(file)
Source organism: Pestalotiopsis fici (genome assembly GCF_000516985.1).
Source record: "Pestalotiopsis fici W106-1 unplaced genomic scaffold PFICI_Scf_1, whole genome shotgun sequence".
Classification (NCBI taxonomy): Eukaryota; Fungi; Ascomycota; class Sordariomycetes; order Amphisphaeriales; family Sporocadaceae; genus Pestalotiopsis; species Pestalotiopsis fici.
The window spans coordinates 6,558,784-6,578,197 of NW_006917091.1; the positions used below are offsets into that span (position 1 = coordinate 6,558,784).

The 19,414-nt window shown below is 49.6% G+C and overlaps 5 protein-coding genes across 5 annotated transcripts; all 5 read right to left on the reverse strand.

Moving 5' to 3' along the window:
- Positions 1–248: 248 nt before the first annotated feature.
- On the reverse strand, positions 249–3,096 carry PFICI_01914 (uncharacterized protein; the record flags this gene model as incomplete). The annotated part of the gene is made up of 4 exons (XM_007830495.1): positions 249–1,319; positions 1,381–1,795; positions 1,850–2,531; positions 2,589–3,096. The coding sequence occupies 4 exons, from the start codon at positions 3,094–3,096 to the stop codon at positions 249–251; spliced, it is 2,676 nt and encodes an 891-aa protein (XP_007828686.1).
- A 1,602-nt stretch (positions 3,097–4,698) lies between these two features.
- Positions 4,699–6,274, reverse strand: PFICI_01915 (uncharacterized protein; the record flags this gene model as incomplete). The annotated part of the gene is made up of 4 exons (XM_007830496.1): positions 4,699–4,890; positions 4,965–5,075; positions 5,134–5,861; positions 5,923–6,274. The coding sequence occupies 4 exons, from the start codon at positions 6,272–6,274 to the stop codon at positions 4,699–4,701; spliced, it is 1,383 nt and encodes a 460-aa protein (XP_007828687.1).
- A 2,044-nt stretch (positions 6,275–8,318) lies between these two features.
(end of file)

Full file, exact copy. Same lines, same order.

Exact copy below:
Source organism: Pestalotiopsis fici (genome assembly GCF_000516985.1).
Source record: "Pestalotiopsis fici W106-1 unplaced genomic scaffold PFICI_Scf_1, whole genome shotgun sequence".
Classification (NCBI taxonomy): Eukaryota; Fungi; Ascomycota; class Sordariomycetes; order Amphisphaeriales; family Sporocadaceae; genus Pestalotiopsis; species Pestalotiopsis fici.
The window spans coordinates 6,558,784-6,578,197 of NW_006917091.1; the positions used below are offsets into that span (position 1 = coordinate 6,558,784).

The 19,414-nt window shown below is 49.6% G+C and overlaps 5 protein-coding genes across 5 annotated transcripts; all 5 read right to left on the reverse strand.

Moving 5' to 3' along the window:
- Positions 1–248: 248 nt before the first annotated feature.
- On the reverse strand, positions 249–3,096 carry PFICI_01914 (uncharacterized protein; the record flags this gene model as incomplete). The annotated part of the gene is made up of 4 exons (XM_007830495.1): positions 249–1,319; positions 1,381–1,795; positions 1,850–2,531; positions 2,589–3,096. The coding sequence occupies 4 exons, from the start codon at positions 3,094–3,096 to the stop codon at positions 249–251; spliced, it is 2,676 nt and encodes an 891-aa protein (XP_007828686.1).
- A 1,602-nt stretch (positions 3,097–4,698) lies between these two features.
- Positions 4,699–6,274, reverse strand: PFICI_01915 (uncharacterized protein; the record flags this gene model as incomplete). The annotated part of the gene is made up of 4 exons (XM_007830496.1): positions 4,699–4,890; positions 4,965–5,075; positions 5,134–5,861; positions 5,923–6,274. The coding sequence occupies 4 exons, from the start codon at positions 6,272–6,274 to the stop codon at positions 4,699–4,701; spliced, it is 1,383 nt and encodes a 460-aa protein (XP_007828687.1).
- A 2,044-nt stretch (positions 6,275–8,318) lies between these two features.